Bluebeard’s Castle – Gianni Schicchi
Stavros Niarchos Hall
Bluebeard’s Castle – Gianni Schicchi

Opera - Béla Bartók & Giacomo Puccini

March 2023
Δημιουργική Ομάδα

Conductor: Vassilis Christopoulos

With the Orchestra and Soloists of the Greek National Opera

 

Πρωταγωνιστές Παράστασης

Ticket prices: €15, €20, €25, €30, €35, €40, €45, €60
Students, children: €12
Limited visibility seats: €10

Stavros Niarchos Hall

Opera

Bluebeard’s Castle – Gianni Schicchi

Béla Bartók & Giacomo Puccini

Available Dates

  • 09, 12, 19, 24 Mar 2023

Opera double bill

Stavros Niarchos Hall of the Greek National Opera – SNFCC

 

Starts at: 19.30 (Sunday at: 18.30) | clock

 

The Greek National Opera presents an anthology piece comprising two magnificent one-act operas: one dramatic – Bluebeard’s Castle in a new staging by Themelis Glynatsis; the other comic – Gianni Schicchi directed by John Fulljames. Two works that both premiered in the same year (1918), in Budapest and New York respectively. The evening opens with Bartók’s brooding and bloody masterpiece, and closes with Puccini’s dark comedy – a light-hearted farce considered the most radiant and joyous work in the composer’s oeuvre. This production is made possible by a grant from the Stavros Niarchos Foundation (SNF) to enhance the GNO’s artistic outreach.

 

Bluebeard’s Castle – Béla Bartók • New production

Director: Themelis Glynatsis

Sets, costumes: Leslie Travers

Projection design: Marios Gampierakis, Chrysoula Korovesi

Sound design: Tasos Tsigkas

Featuring: Tassos Apostolou, Violetta Lousta

 

Bluebeard’s Castle by the Hungarian composer Béla Bartók is based on the folktale La Barbe bleue by Charles Perrault, published in 1697. A rare work of crisp concision, Bartók’s opera boasts just two characters – Bluebeard and his most recent wife, Judith. Wishing to learn more about her husband’s past, Judith opens the seven doors inside Bluebeard’s castle, one after the other. Behind each she finds a different world, untold riches, the glory and heroism of her husband – but also pain, tears, and blood. The symbolist text written by Béla Balázs gave Bartók the opportunity to compose one of his most impressive scores, one that makes full use of the timbres offered up by an exceptionally large orchestra –including even the imposing tones of a church organ– to delineate each of the work’s images with incredible power.

The work’s director, Themelis Glynatsis, notes: “The Bluebeard folktale, one of the bloodiest stories in the Western canon, tells of an aristocrat who marries young women only to murder them when they defy his command forbidding them to explore his castle. Bartók transforms the Bluebeard story into a contemporary operatic thriller, one deeply mystical, suffused with symbolism, and marked by an uncommon psychological lucidity and emotional intensity. Bluebeard’s Castle, the only opera the Hungarian composer ever wrote, is seen as one of the most important operatic works of the 20th century due to its ground-breaking music and dramaturgical approach. The work functions as a symbolist anatomy of a human relationship, and as a descent into the labyrinthine psyche that lies hidden inside the mysterious blue-bearded duke. This production takes a conscious step away from the serial killer lore that usually trails the work to focus instead on a man and a woman on their wedding night, sinking gradually ever deeper into a universe consisting of multiple realities and psychological trauma, repressed memories and unfamiliar spaces.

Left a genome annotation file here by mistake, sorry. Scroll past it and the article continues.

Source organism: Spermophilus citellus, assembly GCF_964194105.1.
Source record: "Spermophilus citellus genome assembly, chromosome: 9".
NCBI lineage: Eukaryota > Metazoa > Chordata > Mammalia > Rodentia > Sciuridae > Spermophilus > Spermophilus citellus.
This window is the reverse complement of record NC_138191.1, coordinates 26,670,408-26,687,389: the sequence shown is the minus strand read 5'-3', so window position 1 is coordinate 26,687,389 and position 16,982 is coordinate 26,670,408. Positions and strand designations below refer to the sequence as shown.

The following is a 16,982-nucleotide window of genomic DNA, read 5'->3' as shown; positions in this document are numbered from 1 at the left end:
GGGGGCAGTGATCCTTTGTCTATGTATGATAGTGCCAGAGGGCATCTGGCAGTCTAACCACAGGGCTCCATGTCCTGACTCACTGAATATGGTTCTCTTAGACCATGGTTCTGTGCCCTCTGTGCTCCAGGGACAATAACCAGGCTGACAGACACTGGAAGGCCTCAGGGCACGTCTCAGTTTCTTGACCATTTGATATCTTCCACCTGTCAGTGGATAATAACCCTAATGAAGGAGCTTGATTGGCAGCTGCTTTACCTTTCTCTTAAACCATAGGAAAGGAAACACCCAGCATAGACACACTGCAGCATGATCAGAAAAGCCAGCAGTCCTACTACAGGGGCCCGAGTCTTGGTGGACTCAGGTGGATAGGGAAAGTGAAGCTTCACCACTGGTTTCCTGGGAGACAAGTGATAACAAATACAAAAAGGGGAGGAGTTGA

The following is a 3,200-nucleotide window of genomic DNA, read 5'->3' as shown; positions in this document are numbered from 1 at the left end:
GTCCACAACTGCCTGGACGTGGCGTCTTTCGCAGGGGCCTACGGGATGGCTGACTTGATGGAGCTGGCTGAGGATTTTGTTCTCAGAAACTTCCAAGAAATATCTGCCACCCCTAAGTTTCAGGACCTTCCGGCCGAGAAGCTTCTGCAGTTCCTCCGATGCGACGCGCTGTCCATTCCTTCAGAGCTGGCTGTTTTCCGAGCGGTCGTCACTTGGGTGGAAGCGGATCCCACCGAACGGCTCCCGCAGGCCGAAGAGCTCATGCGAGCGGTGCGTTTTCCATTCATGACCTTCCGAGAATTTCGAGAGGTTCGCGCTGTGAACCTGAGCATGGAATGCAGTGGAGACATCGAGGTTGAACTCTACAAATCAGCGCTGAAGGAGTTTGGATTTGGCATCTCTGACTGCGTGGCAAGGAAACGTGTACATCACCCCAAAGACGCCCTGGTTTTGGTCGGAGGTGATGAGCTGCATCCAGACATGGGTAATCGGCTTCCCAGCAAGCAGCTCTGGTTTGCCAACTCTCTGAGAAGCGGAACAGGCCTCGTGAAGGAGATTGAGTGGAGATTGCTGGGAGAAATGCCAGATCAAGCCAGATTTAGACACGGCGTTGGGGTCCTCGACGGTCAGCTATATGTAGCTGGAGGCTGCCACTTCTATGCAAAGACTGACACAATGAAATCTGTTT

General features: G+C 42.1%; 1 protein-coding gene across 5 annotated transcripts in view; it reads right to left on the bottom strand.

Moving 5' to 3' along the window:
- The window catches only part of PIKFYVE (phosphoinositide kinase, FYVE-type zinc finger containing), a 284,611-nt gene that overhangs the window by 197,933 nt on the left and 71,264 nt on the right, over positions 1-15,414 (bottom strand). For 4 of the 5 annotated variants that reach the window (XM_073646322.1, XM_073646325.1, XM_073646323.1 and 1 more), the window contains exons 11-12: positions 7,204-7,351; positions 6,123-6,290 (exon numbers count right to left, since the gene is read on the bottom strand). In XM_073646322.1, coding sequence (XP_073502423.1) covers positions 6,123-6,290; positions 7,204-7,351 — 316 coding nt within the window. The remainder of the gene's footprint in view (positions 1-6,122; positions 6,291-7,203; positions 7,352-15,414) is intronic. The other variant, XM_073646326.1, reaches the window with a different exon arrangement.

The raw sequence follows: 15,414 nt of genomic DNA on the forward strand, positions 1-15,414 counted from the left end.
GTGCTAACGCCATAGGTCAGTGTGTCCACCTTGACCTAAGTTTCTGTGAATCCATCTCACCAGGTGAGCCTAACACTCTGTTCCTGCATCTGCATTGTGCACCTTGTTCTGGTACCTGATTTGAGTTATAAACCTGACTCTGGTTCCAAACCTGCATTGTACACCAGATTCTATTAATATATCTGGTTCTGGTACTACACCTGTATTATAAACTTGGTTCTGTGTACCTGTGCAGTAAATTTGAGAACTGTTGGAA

Gianni Schicchi – Giacomo Puccini • Revival

Director: John Fulljames

Sets, costumes: Richard Hudson

In the title role: Dionysios Sourbis

 

The second part of this double bill –a polar opposite to the evening’s first work– brings a dark, borderline grotesque comedy to the stage.
Known mainly for his intensely emotional melodramas La bohème, Tosca and Madama Butterfly, Italian composer Giacomo Puccini astounded one and all with how successfully he tackled a comic theme in Gianni Schicchi.
The libretto by Giovacchino Forzano is based on an episode that appears in Dante’s Divine Comedy. Following the death of a rich man, the wily Gianni Schicchi helps the relatives of the departed –and himself above all, of course– to pocket his substantial estate.
The similarities between Gianni Schicchi and the equally comic Falstaff are obvious but, in contrast to Verdi, Puccini does not portray specific, individualised characters with his music but rather –in the manner of the commedia dell’arte tradition– renders stock character types.
On its first presentation in Rome, in 1919, the work was considered the composer’s most sparkling and, as such, considerably welcome in the bleak moments following the First World War.
With incredible expressive economy and only the most essential of musical strokes, Puccini creates portraits capturing each of the many relatives, and naturally the protagonist too. The opera is also famous for its short aria “O mio babbino caro” (“O my dear papa”), which Maria Callas regularly performed separately at her recitals.
The GNO is reviving one of its most popular productions, directed by John Fulljames, that was programmed by its then Artistic Director Stefanos Lazaridis to premiere during the 2007/08 season at the Olympia Theatre.